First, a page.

After engaging in a series of discussions with Republican pundit, Lenny McAllister, as part of Politic365’s #VoiceYourVote effort to empower the “engines of America’s future to be socially conscious, politically active, and civically engaged,” what I most agree with is Theo Anderson’s assertion that the GOP hates President Obama because he represents the Democratic Party’s new vision and a measure of hope for Americans from a variety of backgrounds, in a variety of places, during a time when the Republican Party’s “big tent” is so full of hypocrisy, cynicism, and unconstructive criticism it has little room for moderates, women, people of color, or big ideas to redefine the political landscape.
Republicans hate President Obama because the successful passage and defense of the Affordable Care Act necessarily redefines American public policy for the 21st Century.
Republican President, Theodore Roosevelt, proposed a federal plan to guarantee universal access to healthcare services as part of his New Nationalism platform in 1912. He failed. Democratic President, Franklin Roosevelt, (FDR) considered adding it as part of the New Deal during the Great Depression, but was ultimately deemed too controversial considering how bitterly Social Security was opposed by his fellow Republicans—who labeled it “socialism” and “un-American”—and how prominently their opposition to Social Security figured into the campaign to prevent his reelection in 1936.He didn’t try.
Democratic President, Harry Truman, was not able to get either the House of Representatives or the US Senate to vote on the healthcare plan in his Fair Deal. To paraphrase, Schoolhouse Rock’s “I’m Just a Bill,” since neither side of the bicameral Legislative Branch reported on President Truman’s proposal favorably—and labeled it “socialism” and “un-American”—it died in committee. Democratic President, Bill Clinton, the only Democrat to be reelected to the White House in the second half of the 20th Century, proposed a detailed plan to provide healthcare for all Americans. Not only was President Clinton’s plan defeated in Congress. It was vilified through a series of propagandist media efforts epitomized by the $20 million, yearlong, “Harry and Louise” television ad campaign. And yes, as you may have already surmised, President Clinton’s healthcare plan was labeled “un-American”; a “socialist agenda” for the national head of a “socialist party.”
President Obama’s election did not do away with the labeling of a federal plan to guarantee universal access to healthcare services as socialist and un-American. And it most certainly did not magically transform this country into a nation that celebrates its racial, ethnic, cultural, and religious diversity; that embraces an egalitarian distribution of power through pluralism.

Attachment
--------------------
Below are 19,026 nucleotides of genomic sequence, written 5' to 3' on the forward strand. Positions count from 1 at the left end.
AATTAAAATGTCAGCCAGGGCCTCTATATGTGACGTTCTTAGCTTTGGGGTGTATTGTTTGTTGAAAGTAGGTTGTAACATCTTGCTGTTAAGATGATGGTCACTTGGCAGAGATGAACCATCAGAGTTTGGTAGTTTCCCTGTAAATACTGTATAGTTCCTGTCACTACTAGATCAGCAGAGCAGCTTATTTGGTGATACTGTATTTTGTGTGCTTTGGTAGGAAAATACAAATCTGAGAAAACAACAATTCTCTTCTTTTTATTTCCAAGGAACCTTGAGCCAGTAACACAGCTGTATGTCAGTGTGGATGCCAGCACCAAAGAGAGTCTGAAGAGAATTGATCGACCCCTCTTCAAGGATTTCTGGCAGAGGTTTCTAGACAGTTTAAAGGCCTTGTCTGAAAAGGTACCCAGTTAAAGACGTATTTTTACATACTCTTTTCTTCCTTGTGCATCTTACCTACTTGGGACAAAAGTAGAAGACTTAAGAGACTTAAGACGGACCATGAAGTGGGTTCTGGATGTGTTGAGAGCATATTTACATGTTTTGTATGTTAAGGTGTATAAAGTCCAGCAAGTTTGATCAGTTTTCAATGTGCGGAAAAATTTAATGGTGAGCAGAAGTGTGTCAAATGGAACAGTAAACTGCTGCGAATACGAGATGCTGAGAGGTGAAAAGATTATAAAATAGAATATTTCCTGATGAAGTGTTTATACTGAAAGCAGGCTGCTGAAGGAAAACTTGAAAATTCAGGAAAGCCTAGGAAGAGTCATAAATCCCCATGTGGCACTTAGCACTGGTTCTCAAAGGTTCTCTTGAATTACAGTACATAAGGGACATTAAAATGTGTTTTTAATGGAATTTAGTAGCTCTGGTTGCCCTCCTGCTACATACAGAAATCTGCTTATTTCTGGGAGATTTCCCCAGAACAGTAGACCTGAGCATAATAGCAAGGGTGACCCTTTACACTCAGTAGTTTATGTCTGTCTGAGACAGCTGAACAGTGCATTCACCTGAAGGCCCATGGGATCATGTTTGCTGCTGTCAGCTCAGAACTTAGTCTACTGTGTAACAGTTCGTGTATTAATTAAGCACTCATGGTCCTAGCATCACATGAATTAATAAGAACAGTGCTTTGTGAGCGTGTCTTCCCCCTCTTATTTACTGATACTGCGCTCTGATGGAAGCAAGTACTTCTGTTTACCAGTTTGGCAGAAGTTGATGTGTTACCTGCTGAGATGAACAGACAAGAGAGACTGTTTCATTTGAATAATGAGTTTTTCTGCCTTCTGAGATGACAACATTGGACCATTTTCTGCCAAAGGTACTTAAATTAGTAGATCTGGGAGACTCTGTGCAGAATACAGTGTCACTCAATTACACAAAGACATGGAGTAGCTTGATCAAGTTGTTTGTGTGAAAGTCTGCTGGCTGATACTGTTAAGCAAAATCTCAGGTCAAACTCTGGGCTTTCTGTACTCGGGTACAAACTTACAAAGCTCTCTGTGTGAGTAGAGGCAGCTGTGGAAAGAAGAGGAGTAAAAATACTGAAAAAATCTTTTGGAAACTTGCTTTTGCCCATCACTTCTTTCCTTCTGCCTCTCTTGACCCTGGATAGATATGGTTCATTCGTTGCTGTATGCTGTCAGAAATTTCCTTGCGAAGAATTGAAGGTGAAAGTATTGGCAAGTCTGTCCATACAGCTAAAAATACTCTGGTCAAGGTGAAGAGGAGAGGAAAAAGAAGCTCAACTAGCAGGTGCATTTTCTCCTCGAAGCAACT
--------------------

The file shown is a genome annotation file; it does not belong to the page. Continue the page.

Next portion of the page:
Nevertheless, the 44th President of the United States of America, did something that the 43 Executives before him were disinterested in doing, or unwilling, or unable to do.
A game changer is a visionary who changes the way that something is done, thought about, or made. A transformative leader changes not only the trajectory of an individual entity, but how an entire system operates. By passing and defending the Affordable Care Act, President Obama proved himself to be a game changer and a transformative leader.
And that, above all else, is the reason why Republicans hate him the most.
But it’s not why the GOP has failed to demonstrate the kind of leadership or seriousness Americans deserve.
Despite its fetishization of the Founding Fathers, and its nostalgia for heroic leaders who stood up for Party principles in the past, the GOP no longer shows any signs of being the Party of the Illinois Rail Splitter, a.k.a. Honest Abe Lincoln. It lacks the desire to address deep divisions along class, race, religion, legal status, generation, gender, and sexual identity that affirm the veracity of the words, “a house divided against itself cannot stand.” It shows zero willingness to propose 21st Century solutions for 21st Century challenges. Unlike President Lincoln’s GOP, this Party has abandoned any effort to reconcile a divided Union; lacks a vision for the future.
To paraphrase Scripture, Republicans without “that vision thing” shall only win elections through changing voter ID requirements, restricting voter registration drives, and reducing early voting periods.
Those invested in, and willing to fight for, the heart and soul of the GOP would be wise to heed President Lincoln’s wise words:
[dc]“W[/dc]e can succeed only by concert. It is not ‘can any of us imagine better?’ but, ‘can we all do better?’ The dogmas of the quiet past, are inadequate to the stormy present. The occasion is piled high with difficulty, and we must rise—with the occasion. As our case is new, so we must think anew, and act anew. We must disenthrall ourselves, and then we shall save our country.”
Posted: Thursday, 30 August 2012
Photographs: White House photographer Pete Souza.